Mariah Carey's manager Jermaine Dupri has defended the pop superstar for accepting a $1 million (£670,000) payment to perform for Angolan dictator Jose Eduardo Dos Santos. The Hero hitmaker came under fire from human rights activists earlier this week (ends20Dec13) following her appearance at a gala for the Angolan Red Cross, which was sponsored by bosses at mobile phone company Unitel. Both organisations are run by Dos Santos' daughter, Isabel.
President Dos Santos was the guest of honour at the 15 December (13) event, and Carey even posed for photos with the controversial leader and his family after her two-hour performance.
The gig sparked a backlash led by the head of the Human Rights Foundation, Thor Halvorssen, who accused Carey of lending her support to "one of Africa's chief human rights violators and most corrupt tyrants", and failing to learn from the criticism she was exposed to in 2008, when she was forced to apologise after headlining a private New Year's Eve show for late Libyan leader Muammar al-Gaddafi.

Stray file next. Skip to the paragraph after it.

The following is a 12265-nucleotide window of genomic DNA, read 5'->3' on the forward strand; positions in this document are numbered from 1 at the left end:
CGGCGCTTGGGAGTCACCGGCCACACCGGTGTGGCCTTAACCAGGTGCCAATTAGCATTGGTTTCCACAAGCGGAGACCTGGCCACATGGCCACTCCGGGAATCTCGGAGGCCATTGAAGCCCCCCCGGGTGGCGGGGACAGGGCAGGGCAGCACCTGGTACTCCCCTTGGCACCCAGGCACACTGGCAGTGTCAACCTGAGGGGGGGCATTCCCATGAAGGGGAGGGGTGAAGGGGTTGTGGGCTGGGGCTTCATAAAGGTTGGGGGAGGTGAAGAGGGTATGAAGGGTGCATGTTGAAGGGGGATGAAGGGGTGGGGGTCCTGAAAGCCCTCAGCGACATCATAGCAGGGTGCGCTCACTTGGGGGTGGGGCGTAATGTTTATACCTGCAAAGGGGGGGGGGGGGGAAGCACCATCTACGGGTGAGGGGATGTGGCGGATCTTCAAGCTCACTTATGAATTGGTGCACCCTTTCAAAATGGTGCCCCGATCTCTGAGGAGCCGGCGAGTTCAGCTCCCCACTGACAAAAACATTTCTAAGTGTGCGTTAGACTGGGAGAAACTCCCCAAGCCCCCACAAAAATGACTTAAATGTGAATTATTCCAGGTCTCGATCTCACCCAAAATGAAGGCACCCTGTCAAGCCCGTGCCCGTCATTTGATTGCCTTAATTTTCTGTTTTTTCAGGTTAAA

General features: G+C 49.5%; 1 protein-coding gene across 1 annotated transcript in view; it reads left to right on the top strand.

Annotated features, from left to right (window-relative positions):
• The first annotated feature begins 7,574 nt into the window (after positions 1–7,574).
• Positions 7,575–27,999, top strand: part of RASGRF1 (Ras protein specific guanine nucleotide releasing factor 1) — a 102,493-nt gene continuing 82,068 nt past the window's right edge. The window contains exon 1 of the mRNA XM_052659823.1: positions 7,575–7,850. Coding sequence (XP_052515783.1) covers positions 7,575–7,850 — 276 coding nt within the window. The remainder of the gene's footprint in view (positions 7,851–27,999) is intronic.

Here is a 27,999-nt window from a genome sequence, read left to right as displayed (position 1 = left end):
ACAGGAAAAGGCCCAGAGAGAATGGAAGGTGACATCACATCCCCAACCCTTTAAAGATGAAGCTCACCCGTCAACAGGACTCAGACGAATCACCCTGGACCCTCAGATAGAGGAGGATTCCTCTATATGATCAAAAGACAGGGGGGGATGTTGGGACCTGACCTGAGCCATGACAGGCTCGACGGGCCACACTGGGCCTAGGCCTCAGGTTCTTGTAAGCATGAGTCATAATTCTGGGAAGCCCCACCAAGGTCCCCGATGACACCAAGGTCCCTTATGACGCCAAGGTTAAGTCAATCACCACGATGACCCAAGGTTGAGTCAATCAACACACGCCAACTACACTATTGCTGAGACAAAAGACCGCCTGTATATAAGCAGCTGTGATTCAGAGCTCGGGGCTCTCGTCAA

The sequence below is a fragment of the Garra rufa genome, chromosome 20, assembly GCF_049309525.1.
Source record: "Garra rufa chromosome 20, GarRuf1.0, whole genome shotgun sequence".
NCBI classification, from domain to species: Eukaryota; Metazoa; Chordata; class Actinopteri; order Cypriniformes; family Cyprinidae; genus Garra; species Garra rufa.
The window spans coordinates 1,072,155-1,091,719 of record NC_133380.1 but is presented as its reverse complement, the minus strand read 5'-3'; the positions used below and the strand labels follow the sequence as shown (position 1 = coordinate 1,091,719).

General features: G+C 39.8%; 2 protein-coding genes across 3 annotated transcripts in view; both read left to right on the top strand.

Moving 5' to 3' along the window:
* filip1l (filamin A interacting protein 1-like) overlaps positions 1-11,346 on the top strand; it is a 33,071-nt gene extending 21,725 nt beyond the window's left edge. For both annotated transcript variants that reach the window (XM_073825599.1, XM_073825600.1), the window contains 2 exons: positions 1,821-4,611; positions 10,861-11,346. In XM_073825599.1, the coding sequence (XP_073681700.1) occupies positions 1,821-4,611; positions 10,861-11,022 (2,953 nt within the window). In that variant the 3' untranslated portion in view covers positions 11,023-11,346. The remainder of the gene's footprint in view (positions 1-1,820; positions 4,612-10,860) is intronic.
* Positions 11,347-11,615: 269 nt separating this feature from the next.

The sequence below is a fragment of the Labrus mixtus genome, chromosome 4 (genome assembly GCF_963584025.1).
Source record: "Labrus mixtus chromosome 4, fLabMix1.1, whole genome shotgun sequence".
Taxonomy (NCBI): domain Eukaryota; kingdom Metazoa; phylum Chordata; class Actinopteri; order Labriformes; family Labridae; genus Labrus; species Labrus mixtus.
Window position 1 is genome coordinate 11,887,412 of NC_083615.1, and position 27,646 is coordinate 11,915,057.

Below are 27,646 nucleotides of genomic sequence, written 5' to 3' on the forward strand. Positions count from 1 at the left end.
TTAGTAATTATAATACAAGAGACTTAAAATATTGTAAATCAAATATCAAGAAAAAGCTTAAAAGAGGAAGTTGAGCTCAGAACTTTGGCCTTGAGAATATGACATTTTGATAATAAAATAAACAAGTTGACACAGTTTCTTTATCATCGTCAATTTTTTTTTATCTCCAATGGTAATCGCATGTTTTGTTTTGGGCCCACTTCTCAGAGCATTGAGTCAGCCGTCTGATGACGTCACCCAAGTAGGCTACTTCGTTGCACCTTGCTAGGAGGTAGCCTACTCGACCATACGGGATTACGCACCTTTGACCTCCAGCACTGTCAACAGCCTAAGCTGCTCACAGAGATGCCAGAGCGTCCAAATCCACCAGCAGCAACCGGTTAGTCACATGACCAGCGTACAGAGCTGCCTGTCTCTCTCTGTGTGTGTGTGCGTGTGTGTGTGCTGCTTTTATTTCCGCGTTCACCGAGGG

However, Dupri, who took over as Carey's manager in October (13), remains defiant, claiming they have no reason to apologise.
Speaking to the New York Post on Friday (20Dec13), he said, "I don't feel like we have done anything wrong."
And when asked if Carey regretted taking on the headline-grabbing gig, Dupri replied, "Why should she be?"
The producer's response has prompted Halvorssen to take aim at Dupri, stating, "(He) exemplifies the wilful ignorance of performers who pose for photos at human rights events one day and accept copious amounts of blood diamond money on the next."
Carey, who has jetted off to Aspen, Colorado with her family for their annual Christmas break, has yet to address the controversy herself.
Superstar Mariah Carey has come under fire from human rights campaigners after performing for Angola's president Jose Eduardo Dos Santos last weekend (14-15Dec13). The Hero hitmaker was reportedly paid over $1 million (£670,000) for a two-hour concert on Sunday (15Dec13) at a gala for the Angolan Red Cross, which was sponsored by bosses at mobile phone company Unitel and attended by the president.
The politician's daughter, Isabel, owns Unitel and is the head of the Angolan Red Cross.
Addressing the crowd at the event, Carey reportedly said, "I am happy to be here in this room and I am honoured to share this show with the President of Angola."